Solveig Evensberget recently graduated from The Arctic University of Norway. For her master’s thesis “Energy and security in transition – insights and lessons from the Nordic region”, she relies on data from the Nordic Clean Energy Scenarios (NCES) report. By means of NCES, Solveig analyzes the compatibility between the Nordic regional vision of becoming carbon-neutral and the Nordics’ respective national strategies. She thereby explores how renewable energy sources can affect and thus potentially change the conceptualization of energy security.

Here, Solveig shares her thoughts on Nordic co-operation, the cross-sectoral character of energy, and Nordic Energy Research’s role in academia and decarbonizing developments.

First of all – congratulations on finishing your master’s thesis! How do you feel?

– Thank you! It was mostly a great relief and a huge weight lifted off my shoulders. But it was also hard to let it go, especially because there were so many developments on the topic during my final phases of writing. It was difficult to stop gathering data and to focus on proof-reading when there was an energy crisis in Europe, for example.

Perfect timing

Majoring in Political Science, Solveig became interested in energy from an international security perspective and fascinated by how much the energy market affects world politics.

“Energy is a policy area involving economic, environmental, and social dynamics. We all know our current energy systems have very harmful climate effects, making the transition to low-carbon or renewable energy sources one of the most crucial challenges of our time. And if it’s not done in a fair way, we won’t succeed. These are the defining questions of today and I hope to contribute with more research on this topic in the future,” says Solveig. Her research focuses on the Nordic region and “naturally investigates the work already done by Nordic Energy Research”.

While Solveig was reading through various Nordic Energy Research reports last summer, she noticed that the release date for Nordic Clean Energy Scenarios was coming up. “It was truly the perfect timing; the NCES report came at the same time as I had realized I needed some type of future scenario research to complete my analysis. NCES is a comprehensive and technologically detailed report, which gave me everything I needed (and more). To rely on the newly released NCES report meant that my thesis would be very timely, but also that the report was discussed quite a lot and that many events were arranged. These insights were really helpful in the writing process,” says Solveig.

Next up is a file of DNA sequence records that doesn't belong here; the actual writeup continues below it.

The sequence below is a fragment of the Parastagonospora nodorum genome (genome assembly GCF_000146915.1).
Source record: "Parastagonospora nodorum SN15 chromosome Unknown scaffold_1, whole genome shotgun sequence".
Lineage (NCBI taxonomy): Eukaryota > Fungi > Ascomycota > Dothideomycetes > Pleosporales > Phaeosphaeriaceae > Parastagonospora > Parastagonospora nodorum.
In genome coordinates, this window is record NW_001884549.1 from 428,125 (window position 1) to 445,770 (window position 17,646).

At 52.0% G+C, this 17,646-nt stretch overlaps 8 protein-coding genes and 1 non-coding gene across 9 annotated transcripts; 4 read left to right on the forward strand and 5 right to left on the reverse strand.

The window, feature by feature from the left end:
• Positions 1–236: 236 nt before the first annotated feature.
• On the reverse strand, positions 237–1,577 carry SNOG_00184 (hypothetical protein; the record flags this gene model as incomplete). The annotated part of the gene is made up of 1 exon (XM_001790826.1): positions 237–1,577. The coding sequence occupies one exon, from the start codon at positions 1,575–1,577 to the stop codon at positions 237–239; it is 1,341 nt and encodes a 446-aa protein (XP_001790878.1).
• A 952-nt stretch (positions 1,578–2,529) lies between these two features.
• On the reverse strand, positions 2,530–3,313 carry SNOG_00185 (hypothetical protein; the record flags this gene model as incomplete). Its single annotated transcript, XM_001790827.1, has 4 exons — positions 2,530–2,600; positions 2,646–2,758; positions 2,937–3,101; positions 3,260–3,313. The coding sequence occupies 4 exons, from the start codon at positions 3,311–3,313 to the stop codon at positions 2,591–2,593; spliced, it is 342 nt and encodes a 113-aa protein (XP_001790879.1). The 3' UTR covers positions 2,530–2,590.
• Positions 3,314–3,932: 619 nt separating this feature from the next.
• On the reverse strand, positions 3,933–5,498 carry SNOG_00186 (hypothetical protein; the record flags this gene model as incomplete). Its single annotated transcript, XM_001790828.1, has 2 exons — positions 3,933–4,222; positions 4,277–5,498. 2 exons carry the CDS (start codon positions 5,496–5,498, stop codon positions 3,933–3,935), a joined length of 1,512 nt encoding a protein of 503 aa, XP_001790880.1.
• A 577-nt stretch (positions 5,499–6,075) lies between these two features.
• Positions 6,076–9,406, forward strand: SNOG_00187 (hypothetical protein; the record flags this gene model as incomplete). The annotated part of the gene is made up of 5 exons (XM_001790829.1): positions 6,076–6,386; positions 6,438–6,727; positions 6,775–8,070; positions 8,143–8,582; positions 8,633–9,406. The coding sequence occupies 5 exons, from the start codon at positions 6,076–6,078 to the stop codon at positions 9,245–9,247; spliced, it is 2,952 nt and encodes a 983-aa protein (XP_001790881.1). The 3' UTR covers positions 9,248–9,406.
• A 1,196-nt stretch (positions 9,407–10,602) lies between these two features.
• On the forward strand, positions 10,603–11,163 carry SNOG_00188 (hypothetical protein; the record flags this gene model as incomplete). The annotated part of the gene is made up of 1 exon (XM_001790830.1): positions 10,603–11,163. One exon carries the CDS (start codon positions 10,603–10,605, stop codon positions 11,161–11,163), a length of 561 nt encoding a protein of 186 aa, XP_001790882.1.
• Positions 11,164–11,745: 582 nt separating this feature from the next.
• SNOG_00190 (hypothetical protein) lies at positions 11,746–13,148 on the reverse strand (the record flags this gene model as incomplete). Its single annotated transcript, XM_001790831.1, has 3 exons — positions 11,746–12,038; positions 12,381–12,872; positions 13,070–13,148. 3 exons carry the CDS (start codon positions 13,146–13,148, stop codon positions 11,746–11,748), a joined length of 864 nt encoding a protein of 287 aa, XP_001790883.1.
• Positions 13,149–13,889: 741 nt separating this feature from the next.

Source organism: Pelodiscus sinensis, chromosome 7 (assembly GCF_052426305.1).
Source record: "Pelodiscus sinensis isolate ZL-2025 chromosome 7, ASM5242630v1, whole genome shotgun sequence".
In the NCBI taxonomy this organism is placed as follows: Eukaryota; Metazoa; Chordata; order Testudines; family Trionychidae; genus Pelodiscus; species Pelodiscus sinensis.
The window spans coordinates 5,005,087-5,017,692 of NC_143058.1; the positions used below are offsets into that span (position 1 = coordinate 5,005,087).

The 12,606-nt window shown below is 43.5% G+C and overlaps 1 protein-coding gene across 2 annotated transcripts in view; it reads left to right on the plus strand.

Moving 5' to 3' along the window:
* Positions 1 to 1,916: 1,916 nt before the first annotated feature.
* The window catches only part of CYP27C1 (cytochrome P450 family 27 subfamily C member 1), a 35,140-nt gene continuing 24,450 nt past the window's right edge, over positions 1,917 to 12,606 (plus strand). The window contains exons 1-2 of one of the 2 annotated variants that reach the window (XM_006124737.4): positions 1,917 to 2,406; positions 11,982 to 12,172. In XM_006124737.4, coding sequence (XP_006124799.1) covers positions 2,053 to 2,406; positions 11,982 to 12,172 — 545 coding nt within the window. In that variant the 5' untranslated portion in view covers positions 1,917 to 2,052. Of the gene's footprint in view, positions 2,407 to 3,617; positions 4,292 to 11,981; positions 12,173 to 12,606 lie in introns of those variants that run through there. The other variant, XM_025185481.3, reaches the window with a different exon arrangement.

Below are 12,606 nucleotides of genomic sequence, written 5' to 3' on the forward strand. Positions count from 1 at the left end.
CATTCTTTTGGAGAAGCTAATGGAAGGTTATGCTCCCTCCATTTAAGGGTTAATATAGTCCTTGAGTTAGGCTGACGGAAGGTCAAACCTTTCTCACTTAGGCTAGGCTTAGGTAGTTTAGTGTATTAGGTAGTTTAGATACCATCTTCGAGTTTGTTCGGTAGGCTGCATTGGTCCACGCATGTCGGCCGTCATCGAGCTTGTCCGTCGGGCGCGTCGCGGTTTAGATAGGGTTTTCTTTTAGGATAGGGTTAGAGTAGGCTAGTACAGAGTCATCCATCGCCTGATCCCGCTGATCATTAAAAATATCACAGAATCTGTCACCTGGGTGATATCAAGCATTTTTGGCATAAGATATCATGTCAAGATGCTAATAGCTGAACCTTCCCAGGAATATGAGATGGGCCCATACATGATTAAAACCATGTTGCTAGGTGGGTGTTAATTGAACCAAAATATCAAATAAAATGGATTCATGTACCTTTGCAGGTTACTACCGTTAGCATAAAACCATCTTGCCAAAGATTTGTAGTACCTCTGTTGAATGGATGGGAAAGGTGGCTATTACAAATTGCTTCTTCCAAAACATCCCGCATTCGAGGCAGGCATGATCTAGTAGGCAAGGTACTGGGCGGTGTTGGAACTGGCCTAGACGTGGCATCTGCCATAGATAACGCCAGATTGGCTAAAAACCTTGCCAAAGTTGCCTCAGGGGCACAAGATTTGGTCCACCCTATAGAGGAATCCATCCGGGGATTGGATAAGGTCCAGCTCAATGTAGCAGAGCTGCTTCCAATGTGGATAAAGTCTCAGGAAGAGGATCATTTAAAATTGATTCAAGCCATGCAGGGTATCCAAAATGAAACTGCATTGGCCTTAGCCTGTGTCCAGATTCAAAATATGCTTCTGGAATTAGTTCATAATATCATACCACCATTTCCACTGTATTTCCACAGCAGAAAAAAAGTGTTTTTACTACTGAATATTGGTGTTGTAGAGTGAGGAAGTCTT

“Incredibly useful and valuable reports”

Drawing from her background of studying energy related issues at university, Solveig believes that data from Nordic Energy Research has obvious potential to be utilized within academia, but that it could be used to a larger extent in educational contexts.

“Strangely enough, I don’t have much experience of Nordic Energy Research’s work being used at university. It is difficult to know why, but my experience is that when there is a geographical focus in education, it usually aims to cover wider regions than the Nordics, such as Europe or the Arctic. The Nordic region is greatly interesting to study, not just from an energy perspective, but the courses I’ve taken rarely have a Nordic focus. When academia does focus on the Nordics and energy, however, material from Nordic Energy Research is often made use of,” says Solveig. “For me, Nordic Energy Research’s reports have been incredibly useful and valuable, not least because the neutral and technology focused nature of the information is a good starting point for further social and political analysis.”

“We haven’t done the green transition before, so how could any country find the best solutions alone?”

Solveig’s thesis shows that renewable energy has various implications in the Nordic region and that many challenges related to the intermittent character of renewable energy sources can be solved by and through regional integration in the Nordics. In this process, institutions such as Nordic Energy Research may play a crucial part, according to Solveig.

“A renewable energy system functions better if it’s well-integrated. But access to reliable, sufficient, and affordable energy sources is still a key priority of any state and could be a matter of national security. So, for regional integration to work, there needs to be a level of trust among the neighbours. Nordic Energy Research can highlight the benefits of and provide an arena for energy co-operation and develop the necessary knowledge to make it happen,” says Solveig.

“Nordic Energy Research establishes a knowledgebase for what it takes to reach the carbon-neutrality goals set in each Nordic state and agreed upon regionally. Climate change cannot be solved by individual states – we need strong international co-operation, which, due to the characteristics of electricity trade, might be the most efficient and feasible regionally. The Nordics are unique in many ways, with already high levels of renewables in the energy mix as well as high levels of integration. But I think it’s also important to remember that we haven’t done the green transition before, so how could any country find the best solutions alone? Even within a synchronized Nordic region, the approach to carbon-neutrality and nationally chosen solutions are quite different. Nordic Energy Research can therefore contribute by sharing knowledge and best practices within the region, which will ultimately lead us closer to finding the most efficient and just ways towards climate-neutrality,” concludes Solveig.

More information about Nordic Clean Energy Scenarios.